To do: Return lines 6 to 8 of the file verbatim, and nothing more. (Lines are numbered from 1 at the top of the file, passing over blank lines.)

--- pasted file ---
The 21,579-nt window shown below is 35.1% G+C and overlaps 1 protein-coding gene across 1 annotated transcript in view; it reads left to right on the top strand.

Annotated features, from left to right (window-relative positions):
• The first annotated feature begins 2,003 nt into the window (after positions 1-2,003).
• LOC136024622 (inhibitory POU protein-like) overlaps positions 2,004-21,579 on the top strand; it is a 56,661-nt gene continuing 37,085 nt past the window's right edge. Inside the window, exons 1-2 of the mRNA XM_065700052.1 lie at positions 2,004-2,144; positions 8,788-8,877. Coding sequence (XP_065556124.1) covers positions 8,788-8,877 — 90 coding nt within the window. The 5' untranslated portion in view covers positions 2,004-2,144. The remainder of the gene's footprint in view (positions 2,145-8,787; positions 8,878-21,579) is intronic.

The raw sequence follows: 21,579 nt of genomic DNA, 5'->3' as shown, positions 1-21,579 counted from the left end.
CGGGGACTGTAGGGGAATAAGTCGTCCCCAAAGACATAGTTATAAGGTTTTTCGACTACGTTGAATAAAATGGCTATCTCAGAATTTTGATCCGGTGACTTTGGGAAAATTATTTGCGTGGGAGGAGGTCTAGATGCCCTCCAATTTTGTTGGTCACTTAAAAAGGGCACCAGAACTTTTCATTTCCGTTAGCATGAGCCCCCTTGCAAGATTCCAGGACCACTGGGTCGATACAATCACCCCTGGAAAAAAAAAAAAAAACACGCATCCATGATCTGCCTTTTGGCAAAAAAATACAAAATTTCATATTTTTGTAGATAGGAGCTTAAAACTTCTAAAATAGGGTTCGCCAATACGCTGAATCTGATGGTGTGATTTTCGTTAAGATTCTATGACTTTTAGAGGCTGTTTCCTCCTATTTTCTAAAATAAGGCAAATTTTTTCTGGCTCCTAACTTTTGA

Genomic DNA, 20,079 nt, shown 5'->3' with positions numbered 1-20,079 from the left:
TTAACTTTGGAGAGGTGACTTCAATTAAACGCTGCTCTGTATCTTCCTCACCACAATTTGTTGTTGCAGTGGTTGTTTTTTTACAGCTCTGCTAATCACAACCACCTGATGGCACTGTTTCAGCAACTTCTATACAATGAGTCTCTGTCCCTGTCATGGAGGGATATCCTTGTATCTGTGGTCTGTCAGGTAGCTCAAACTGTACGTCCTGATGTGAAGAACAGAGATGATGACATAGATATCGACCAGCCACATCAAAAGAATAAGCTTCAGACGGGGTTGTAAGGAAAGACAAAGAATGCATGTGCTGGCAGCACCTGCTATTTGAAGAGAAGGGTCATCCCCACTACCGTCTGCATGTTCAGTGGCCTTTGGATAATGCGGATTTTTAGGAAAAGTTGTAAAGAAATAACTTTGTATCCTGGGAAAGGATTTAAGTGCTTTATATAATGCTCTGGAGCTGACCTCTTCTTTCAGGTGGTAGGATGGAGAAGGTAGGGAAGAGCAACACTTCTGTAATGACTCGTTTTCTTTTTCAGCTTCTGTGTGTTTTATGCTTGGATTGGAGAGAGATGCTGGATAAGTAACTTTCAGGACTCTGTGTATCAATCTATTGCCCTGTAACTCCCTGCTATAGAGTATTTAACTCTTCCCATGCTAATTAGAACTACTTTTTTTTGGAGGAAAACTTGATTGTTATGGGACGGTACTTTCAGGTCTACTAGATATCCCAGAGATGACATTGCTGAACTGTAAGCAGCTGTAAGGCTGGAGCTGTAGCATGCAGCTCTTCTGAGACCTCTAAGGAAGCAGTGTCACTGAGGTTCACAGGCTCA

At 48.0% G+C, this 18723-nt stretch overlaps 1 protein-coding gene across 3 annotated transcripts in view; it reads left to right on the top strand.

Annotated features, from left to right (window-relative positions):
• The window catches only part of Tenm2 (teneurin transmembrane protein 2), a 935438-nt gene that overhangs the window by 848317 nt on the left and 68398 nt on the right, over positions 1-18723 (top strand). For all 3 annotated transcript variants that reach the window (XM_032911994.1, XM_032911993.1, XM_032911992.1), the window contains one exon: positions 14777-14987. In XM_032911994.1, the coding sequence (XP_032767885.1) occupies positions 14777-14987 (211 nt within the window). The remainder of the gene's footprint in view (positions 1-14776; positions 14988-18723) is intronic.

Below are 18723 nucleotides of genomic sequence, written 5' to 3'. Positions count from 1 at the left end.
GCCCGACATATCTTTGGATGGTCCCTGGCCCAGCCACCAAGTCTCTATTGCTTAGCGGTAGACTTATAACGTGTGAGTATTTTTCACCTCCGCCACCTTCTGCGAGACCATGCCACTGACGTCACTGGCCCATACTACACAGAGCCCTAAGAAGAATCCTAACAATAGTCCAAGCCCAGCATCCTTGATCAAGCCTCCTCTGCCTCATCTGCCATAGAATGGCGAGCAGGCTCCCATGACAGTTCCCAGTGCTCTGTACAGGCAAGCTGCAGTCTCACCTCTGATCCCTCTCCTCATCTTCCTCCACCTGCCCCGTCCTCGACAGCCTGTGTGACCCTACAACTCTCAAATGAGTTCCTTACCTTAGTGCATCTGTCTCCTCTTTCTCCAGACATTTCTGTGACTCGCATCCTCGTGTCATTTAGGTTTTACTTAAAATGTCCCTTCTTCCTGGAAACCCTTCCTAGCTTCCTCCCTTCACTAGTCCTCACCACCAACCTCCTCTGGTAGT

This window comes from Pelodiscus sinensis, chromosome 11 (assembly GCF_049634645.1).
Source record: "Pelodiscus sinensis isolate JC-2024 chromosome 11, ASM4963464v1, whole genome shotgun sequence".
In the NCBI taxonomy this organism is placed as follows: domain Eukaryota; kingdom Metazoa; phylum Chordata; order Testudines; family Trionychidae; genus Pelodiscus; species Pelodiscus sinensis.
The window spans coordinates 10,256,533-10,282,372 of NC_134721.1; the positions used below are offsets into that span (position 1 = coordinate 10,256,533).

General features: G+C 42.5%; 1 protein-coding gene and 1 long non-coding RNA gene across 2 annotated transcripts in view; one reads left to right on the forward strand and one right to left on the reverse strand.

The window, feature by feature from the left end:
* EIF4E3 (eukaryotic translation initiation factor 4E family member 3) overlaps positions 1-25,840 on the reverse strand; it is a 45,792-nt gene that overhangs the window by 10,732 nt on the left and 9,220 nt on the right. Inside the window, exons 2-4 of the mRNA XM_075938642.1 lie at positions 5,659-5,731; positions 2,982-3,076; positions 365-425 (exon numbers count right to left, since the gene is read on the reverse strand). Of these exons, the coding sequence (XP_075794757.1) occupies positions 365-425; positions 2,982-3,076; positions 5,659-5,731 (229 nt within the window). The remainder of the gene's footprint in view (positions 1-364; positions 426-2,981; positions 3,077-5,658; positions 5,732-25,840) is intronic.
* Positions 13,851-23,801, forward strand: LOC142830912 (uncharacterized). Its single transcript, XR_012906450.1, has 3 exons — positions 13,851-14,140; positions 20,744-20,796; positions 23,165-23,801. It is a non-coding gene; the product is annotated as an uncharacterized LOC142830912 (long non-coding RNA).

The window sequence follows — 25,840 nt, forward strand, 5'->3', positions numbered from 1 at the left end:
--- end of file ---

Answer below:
CGGGGACTGTAGGGGAATAAGTCGTCCCCAAAGACATAGTTATAAGGTTTTTCGACTACGTTGAATAAAATGGCTATCTCAGAATTTTGATCCGGTGACTTTGGGAAAATTATTTGCGTGGGAGGAGGTCTAGATGCCCTCCAATTTTGTTGGTCACTTAAAAAGGGCACCAGAACTTTTCATTTCCGTTAGCATGAGCCCCCTTGCAAGATTCCAGGACCACTGGGTCGATACAATCACCCCTGGAAAAAAAAAAAAAAACACGCATCCATGATCTGCCTTTTGGCAAAAAAATACAAAATTTCATATTTTTGTAGATAGGAGCTTAAAACTTCTAAAATAGGGTTCGCCAATACGCTGAATCTGATGGTGTGATTTTCGTTAAGATTCTATGACTTTTAGAGGCTGTTTCCTCCTATTTTCTAAAATAAGGCAAATTTTTTCTGGCTCCTAACTTTTGA

Genomic DNA, 20,079 nt, shown 5'->3' with positions numbered 1-20,079 from the left:
TTAACTTTGGAGAGGTGACTTCAATTAAACGCTGCTCTGTATCTTCCTCACCACAATTTGTTGTTGCAGTGGTTGTTTTTTTACAGCTCTGCTAATCACAACCACCTGATGGCACTGTTTCAGCAACTTCTATACAATGAGTCTCTGTCCCTGTCATGGAGGGATATCCTTGTATCTGTGGTCTGTCAGGTAGCTCAAACTGTACGTCCTGATGTGAAGAACAGAGATGATGACATAGATATCGACCAGCCACATCAAAAGAATAAGCTTCAGACGGGGTTGTAAGGAAAGACAAAGAATGCATGTGCTGGCAGCACCTGCTATTTGAAGAGAAGGGTCATCCCCACTACCGTCTGCATGTTCAGTGGCCTTTGGATAATGCGGATTTTTAGGAAAAGTTGTAAAGAAATAACTTTGTATCCTGGGAAAGGATTTAAGTGCTTTATATAATGCTCTGGAGCTGACCTCTTCTTTCAGGTGGTAGGATGGAGAAGGTAGGGAAGAGCAACACTTCTGTAATGACTCGTTTTCTTTTTCAGCTTCTGTGTGTTTTATGCTTGGATTGGAGAGAGATGCTGGATAAGTAACTTTCAGGACTCTGTGTATCAATCTATTGCCCTGTAACTCCCTGCTATAGAGTATTTAACTCTTCCCATGCTAATTAGAACTACTTTTTTTTGGAGGAAAACTTGATTGTTATGGGACGGTACTTTCAGGTCTACTAGATATCCCAGAGATGACATTGCTGAACTGTAAGCAGCTGTAAGGCTGGAGCTGTAGCATGCAGCTCTTCTGAGACCTCTAAGGAAGCAGTGTCACTGAGGTTCACAGGCTCA